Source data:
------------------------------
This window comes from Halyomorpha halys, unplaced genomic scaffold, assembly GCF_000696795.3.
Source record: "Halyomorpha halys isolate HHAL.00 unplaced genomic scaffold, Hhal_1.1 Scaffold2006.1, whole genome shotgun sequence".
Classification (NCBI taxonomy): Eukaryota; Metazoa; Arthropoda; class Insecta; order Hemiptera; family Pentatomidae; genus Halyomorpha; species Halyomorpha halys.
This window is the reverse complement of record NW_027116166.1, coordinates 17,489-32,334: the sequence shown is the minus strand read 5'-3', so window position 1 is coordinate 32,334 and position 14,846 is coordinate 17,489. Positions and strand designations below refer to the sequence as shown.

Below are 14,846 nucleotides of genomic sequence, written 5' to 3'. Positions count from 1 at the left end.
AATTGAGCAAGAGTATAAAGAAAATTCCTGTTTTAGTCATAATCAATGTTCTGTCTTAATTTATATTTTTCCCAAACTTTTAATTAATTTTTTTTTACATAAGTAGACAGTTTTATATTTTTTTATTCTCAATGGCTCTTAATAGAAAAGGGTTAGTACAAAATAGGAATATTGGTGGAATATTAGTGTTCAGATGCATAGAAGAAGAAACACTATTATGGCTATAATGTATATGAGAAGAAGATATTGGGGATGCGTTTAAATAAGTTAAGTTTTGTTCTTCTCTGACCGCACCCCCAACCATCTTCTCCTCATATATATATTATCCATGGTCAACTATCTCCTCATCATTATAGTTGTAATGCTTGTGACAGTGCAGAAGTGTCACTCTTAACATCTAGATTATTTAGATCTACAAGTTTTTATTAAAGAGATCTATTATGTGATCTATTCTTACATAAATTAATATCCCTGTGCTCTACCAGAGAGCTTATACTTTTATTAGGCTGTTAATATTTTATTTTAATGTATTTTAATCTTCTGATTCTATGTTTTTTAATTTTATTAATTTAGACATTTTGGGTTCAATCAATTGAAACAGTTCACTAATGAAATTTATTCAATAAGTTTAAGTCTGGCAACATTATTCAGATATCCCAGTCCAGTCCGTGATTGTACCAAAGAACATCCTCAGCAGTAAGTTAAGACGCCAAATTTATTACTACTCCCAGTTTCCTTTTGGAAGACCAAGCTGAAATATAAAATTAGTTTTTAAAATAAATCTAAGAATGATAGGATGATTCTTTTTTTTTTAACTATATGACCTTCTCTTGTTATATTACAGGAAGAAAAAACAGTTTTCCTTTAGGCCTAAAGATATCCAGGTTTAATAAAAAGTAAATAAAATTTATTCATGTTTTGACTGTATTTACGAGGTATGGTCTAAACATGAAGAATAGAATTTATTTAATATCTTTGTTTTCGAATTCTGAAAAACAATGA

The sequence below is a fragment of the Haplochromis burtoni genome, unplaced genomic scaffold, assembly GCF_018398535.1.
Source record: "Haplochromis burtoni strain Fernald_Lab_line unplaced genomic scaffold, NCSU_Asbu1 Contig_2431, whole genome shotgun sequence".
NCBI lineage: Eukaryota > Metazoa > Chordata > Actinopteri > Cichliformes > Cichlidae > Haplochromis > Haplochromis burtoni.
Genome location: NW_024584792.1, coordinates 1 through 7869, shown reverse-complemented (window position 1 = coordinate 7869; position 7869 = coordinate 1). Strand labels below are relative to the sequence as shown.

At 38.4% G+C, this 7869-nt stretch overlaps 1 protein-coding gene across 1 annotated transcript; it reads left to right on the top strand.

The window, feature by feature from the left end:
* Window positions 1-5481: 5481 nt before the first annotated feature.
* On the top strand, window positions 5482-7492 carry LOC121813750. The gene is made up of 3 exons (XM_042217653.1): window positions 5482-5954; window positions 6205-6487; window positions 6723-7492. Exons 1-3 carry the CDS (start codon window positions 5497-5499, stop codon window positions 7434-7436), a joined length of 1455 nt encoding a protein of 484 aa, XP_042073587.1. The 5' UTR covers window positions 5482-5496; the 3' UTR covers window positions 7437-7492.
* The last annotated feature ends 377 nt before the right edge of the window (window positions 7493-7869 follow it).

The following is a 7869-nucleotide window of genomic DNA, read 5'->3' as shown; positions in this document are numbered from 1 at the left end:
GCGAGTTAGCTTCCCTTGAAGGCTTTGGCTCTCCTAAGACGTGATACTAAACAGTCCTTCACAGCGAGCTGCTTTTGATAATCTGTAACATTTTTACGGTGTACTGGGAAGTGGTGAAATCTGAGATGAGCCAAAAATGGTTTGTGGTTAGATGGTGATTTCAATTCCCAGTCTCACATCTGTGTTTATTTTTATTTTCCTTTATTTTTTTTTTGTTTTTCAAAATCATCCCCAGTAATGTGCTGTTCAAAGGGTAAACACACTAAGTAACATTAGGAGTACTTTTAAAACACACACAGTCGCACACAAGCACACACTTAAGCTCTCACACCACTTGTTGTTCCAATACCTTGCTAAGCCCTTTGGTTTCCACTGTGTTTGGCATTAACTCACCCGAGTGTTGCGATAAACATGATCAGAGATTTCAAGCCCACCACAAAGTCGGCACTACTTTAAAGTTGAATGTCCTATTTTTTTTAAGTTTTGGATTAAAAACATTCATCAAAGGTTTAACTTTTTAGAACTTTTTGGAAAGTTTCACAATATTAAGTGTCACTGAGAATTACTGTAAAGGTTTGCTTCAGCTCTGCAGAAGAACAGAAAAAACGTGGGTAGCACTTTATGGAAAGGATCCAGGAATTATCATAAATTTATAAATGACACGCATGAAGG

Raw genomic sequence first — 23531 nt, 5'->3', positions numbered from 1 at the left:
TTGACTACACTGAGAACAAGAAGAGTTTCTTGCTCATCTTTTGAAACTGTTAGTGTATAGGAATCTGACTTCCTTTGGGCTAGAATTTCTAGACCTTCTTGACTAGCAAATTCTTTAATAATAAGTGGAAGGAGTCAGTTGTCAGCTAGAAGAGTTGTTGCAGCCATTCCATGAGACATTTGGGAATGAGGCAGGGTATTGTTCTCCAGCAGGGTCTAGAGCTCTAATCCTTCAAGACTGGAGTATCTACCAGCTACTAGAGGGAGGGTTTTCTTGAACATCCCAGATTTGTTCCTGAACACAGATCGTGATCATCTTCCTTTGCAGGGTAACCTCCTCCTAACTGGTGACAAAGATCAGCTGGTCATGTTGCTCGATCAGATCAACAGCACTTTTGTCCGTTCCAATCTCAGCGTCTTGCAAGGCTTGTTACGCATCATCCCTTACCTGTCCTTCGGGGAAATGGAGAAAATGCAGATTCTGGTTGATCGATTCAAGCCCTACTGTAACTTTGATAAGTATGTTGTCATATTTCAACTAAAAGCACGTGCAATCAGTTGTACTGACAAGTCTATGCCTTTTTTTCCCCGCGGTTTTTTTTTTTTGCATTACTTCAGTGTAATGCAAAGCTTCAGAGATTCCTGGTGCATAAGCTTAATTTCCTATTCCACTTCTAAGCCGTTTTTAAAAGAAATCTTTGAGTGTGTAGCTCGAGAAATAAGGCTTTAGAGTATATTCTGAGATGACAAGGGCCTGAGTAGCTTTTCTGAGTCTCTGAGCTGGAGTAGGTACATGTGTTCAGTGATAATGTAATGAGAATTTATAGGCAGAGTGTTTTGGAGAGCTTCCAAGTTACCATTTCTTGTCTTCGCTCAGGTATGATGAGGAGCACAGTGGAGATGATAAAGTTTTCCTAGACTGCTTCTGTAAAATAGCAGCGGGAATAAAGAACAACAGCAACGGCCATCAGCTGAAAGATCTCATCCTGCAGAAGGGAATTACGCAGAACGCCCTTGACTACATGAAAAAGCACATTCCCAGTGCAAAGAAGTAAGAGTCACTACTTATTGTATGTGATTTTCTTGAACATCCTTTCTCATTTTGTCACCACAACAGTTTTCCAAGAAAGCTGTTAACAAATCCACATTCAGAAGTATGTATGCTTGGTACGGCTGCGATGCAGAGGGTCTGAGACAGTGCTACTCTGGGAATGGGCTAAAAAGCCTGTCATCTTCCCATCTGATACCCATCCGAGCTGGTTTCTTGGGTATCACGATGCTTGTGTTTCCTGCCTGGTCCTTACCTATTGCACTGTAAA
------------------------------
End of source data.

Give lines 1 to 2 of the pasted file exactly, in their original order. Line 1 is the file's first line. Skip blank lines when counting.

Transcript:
This window comes from Halyomorpha halys, unplaced genomic scaffold, assembly GCF_000696795.3.
Source record: "Halyomorpha halys isolate HHAL.00 unplaced genomic scaffold, Hhal_1.1 Scaffold2006.1, whole genome shotgun sequence".